As much as any position, kickers are creatures of habit. They like their routine when it’s working and don’t want anyone to mess with it. But in the offseason, Pittsburgh Steelers Special Teams Coordinator Danny Smith approached kicker Chris Boswell with a message: We have to make a change.
Not in the technical aspects of Boswell’s game. His swing, his follow through, nothing like that. The only problem Boswell’s had in his career is staying healthy. When he wasn’t, it showed, and his production plummeted. So Smith put together a plan with the goal of keeping Boswell upright all season. Enjoying another great season with – knock on wood – no injuries, the plan has paid off.
Speaking to reporters Thursday, Smith went into great detail about the adjustments he and Boswell made.
“I changed his routine,” Smith said via a team-provided transcript. “We do a different routine this year than we did a year ago. Did a lot of studying over the offseason, with guys who don’t get hurt, and guys who do get hurt, age groups, things like that. There are some quality kickers in this league that kick a lot that are never hurt. And really studied it, and I met with him about it. And we set up a program. We’re getting a little fruit off that tree on that program.”
In his ninth season with the Steelers, Boswell’s only had two “down” years, both tied to injuries. The most memorable — or if you’re Boswell, forgettable — came in 2018. Fresh off signing a long-term contract, he cratered, missing seven of the 20 field goals he attempted. His field goal percentage dropped to 65, down from 92 the year before. Pittsburgh stuck it out though barely, nearly releasing him before he suffered a Grade Two groin tear ahead of the team’s Week 16 game against the New Orleans Saints. He was placed on IR for the final game of the season.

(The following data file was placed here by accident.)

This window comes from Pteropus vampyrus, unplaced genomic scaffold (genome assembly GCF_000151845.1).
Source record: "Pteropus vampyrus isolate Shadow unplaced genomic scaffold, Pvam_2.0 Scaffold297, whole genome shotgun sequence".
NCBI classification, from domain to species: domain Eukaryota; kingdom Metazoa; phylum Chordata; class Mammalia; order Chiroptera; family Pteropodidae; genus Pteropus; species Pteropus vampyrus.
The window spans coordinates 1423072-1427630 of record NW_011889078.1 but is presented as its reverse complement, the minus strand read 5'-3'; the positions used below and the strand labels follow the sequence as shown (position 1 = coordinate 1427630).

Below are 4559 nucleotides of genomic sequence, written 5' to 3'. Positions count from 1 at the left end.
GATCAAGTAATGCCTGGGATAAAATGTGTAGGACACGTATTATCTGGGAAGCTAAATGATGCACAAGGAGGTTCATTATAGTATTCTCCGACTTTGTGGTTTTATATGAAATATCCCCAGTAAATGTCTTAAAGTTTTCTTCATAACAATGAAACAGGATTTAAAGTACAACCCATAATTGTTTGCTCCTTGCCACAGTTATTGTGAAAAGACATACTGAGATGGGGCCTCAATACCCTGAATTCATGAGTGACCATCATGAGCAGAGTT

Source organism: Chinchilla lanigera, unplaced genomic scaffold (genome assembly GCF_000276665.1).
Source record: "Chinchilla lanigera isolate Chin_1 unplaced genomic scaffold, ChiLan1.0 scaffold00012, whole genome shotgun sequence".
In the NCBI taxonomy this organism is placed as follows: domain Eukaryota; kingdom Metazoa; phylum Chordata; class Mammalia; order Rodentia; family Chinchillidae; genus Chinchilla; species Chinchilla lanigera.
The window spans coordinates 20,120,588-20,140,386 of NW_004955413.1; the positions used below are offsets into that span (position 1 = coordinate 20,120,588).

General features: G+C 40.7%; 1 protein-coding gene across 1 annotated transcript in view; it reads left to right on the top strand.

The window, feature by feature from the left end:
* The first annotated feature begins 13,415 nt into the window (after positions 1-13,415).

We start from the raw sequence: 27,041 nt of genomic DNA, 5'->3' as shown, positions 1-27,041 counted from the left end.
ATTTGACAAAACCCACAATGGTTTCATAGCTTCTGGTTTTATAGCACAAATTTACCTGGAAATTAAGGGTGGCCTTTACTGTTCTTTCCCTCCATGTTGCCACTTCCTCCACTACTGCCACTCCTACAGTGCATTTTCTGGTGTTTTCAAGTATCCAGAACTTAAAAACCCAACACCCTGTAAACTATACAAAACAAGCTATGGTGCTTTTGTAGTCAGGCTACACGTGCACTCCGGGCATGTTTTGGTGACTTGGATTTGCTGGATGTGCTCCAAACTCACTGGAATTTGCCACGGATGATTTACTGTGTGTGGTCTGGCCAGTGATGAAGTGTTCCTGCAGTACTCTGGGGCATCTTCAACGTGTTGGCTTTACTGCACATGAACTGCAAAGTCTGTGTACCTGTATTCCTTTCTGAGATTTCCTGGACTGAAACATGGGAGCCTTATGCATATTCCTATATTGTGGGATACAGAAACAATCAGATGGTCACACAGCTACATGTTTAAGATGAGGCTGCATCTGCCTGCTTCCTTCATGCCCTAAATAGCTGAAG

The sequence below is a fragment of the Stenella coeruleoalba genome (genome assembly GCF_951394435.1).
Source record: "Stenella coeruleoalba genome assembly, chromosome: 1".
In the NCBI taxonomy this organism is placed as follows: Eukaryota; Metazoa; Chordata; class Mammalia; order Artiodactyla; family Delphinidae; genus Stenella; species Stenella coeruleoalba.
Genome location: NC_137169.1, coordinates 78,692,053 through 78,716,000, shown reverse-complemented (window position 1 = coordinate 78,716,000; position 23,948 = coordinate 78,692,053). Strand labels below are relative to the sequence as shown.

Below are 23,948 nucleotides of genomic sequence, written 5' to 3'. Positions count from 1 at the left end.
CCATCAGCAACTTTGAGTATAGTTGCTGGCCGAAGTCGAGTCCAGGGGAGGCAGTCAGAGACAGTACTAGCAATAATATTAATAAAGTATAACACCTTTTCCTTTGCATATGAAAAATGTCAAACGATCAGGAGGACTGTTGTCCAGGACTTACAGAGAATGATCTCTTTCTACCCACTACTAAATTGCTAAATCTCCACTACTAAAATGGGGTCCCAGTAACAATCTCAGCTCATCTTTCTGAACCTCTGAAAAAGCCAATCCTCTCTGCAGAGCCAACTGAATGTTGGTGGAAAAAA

In 2022, Boswell again struggled to stay healthy. He kicked in only 12 games due to groin injury that caused him to the middle chunk of the season before returning to finish the year. Even with the time to heal, his season didn’t turn around, and he missed four field goals over the team’s final five games.
It led Smith to change things up. To look at kickers who are the pinnacle of great play and great health. Baltimore’s Justin Tucker has never missed an NFL game in his now 12-year career. Las Vegas’ Daniel Carlson has had perfect attendance since finding his fit with the Raiders. How could Boswell replicate that?
“If you notice, he doesn’t kick at all on Fridays anymore,” Smith said. “He has 48 hours prior to a game, things like that. The number of kicks is a little bit more because you got to maintain a strength throughout the season. But we don’t, 48 hours he’s off prior to the game. And just working technique and things like that, snaps and hold, he doesn’t kick. That was one of the changes. There was about three or four, but that’s one of them.”
More kicking throughout the week but more downtime prior to a game. A way to keep his body as fresh as possible before Sundays. So far, the results have paid off. Boswell has been healthy all season. And successful. He’s missed just one kick, a 61-yarder at the end of the first half against Jacksonville, robbed of a 56-yarder after a questionable “offsides” call on OG Isaac Seumalo. Putting that missed moonshot aside, Boswell has been perfect. After another steady performance to beat the Green Bay Packers, making all three of his field goals, Mike Tomlin called him “automatic” and said the Steelers are “blessed” to have such a steady presence.
Not that it was always easy for Boswell to accept a different routine.
“It’s hard for him. It’s hard for any veteran. And thank God, it’s working because then it’s easier for me, and he really has bought in,” Smith said. “He’s done a good job.”
Given the strains of the Steelers’ offense, Boswell has become one of the team’s most important figures. He’s one of the NFL’s best at hitting the long ball, his 28 made kicks from 50-plus yards are more than every other kicker in Steelers history combined. Acrisure Stadium isn’t as tough of a place to kick as it used to be but it’s still one of the most difficult stadiums, especially as the weather turns sour in the winter.
For a Steelers team that wins nothing but one-possession games, every Boswell make matters. Every miss, the few times they happen, matter even more. Even with changes off the field, the results of his kicks are back where they should be. routine.